NDP MP Andrew Cash said Thursday that he wants an expanded code of conduct for the banks that is not voluntary.
"Offering the banks a voluntary code of conduct is like telling a cat to regulate its consumption of cat nip," the NDP critic for consumer protection said.
Ottawa moved to block telecommunication and cable companies from charging fees for paper bills last year.
However, Cash said the banks were excluded from the legislation.
"You shouldn't have to pay money to pay your bill; you shouldn't have to pay money to pay your mortgage; you shouldn't have to pay money to pay your student loan," he said.
Finance Minister Joe Oliver said the government has taken action to improve access to low-cost and no-cost banking options.
"Our government believes with better information Canadian consumers can make informed choices which will be in their interest," Oliver said in response to a question by Cash in the House of Commons.
In the federal budget this year, the government proposed a new financial consumer protection framework for banks. The changes include a requirement for clear and accurate advertising as well as a cooling-off period for financial products.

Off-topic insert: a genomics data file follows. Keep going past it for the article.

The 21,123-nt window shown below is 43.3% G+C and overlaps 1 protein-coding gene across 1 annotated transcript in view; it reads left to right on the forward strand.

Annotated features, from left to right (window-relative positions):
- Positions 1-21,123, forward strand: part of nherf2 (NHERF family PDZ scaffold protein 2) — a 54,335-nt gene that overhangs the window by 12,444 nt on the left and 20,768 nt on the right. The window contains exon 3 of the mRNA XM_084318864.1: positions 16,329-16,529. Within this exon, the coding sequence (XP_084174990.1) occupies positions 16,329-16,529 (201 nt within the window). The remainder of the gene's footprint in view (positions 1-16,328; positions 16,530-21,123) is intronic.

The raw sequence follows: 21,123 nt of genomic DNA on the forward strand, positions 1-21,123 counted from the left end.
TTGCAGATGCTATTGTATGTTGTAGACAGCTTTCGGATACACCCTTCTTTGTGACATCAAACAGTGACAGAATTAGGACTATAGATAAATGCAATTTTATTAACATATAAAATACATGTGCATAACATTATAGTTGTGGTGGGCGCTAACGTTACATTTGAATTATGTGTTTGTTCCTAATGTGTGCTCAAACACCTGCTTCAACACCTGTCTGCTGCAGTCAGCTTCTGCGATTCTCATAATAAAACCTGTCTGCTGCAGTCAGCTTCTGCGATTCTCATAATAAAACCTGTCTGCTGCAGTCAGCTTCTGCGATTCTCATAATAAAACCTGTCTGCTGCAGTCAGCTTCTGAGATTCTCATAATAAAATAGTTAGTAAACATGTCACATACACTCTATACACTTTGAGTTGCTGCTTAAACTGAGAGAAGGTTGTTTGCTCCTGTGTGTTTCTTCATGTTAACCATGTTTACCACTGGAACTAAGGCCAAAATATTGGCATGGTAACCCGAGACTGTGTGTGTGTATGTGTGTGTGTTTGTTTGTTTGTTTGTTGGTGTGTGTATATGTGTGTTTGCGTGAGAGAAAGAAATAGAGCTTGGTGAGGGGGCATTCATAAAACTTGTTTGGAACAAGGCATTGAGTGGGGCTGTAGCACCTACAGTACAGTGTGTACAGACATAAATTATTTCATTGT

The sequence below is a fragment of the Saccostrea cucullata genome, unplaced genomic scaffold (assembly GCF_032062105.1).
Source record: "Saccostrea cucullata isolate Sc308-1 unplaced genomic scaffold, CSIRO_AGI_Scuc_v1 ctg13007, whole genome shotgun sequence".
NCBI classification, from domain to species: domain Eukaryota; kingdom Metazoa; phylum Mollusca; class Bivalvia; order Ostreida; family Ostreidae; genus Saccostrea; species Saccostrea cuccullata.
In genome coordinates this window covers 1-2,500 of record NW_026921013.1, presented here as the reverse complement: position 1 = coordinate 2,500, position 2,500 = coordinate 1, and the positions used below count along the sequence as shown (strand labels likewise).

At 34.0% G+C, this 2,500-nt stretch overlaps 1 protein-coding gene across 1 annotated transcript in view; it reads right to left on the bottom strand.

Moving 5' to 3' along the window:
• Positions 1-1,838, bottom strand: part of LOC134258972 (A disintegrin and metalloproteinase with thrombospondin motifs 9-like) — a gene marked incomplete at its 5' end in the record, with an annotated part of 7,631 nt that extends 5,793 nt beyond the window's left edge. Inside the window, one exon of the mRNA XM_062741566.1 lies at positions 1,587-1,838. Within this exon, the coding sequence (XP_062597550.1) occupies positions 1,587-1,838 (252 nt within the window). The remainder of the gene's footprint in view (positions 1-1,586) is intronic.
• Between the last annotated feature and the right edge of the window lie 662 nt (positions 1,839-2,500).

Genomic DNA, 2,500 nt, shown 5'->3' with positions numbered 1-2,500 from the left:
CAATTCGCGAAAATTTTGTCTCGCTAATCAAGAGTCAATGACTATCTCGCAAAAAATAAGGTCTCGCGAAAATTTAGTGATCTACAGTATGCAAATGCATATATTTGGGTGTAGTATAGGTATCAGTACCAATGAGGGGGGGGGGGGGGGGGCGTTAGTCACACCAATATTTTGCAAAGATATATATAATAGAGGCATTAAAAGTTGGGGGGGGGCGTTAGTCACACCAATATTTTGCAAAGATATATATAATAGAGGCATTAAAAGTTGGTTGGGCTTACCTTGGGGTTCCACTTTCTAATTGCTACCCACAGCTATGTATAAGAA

Canada's large banks have all moved to raise some of the fees they charge customers in recent months.
However, the Royal Bank has attracted the most attention with its changes set to take affect June 1, including a new charge for pre-authorized and non-scheduled credit card, loan and mortgage payments under certain circumstances. The new fee applies to several different account types when customers exceed their allotted number of free debit transactions.
Royal Bank noted that 80 per cent of its customers either pay no monthly fee or receive a rebate on their monthly fee.
"On an annual basis, we review our products and services and sometimes adjust the pricing for some of them to reflect the cost of doing business," the bank said in a statement.
Penelope Graham, editor of RateSupermarket.ca which allows users to compare bank fees and mortgage rates, said the big banks are raising fees to make up for the slim margins they are earning on mortgages.
"In Canada, these top five are such strong institutions and they've been around for so long and they have such great brand premium and they are so seemingly trustworthy to Canadian consumers that they do have the ability to charge a bit of a premium," she said.
Graham said Canadians concerned about bank fees should educate themselves and not be afraid to shop around to find a better deal.
"I think a lot of consumers would be surprised to know that they do have considerable negotiating power with their banks, especially if you come in and you know your facts," she said.
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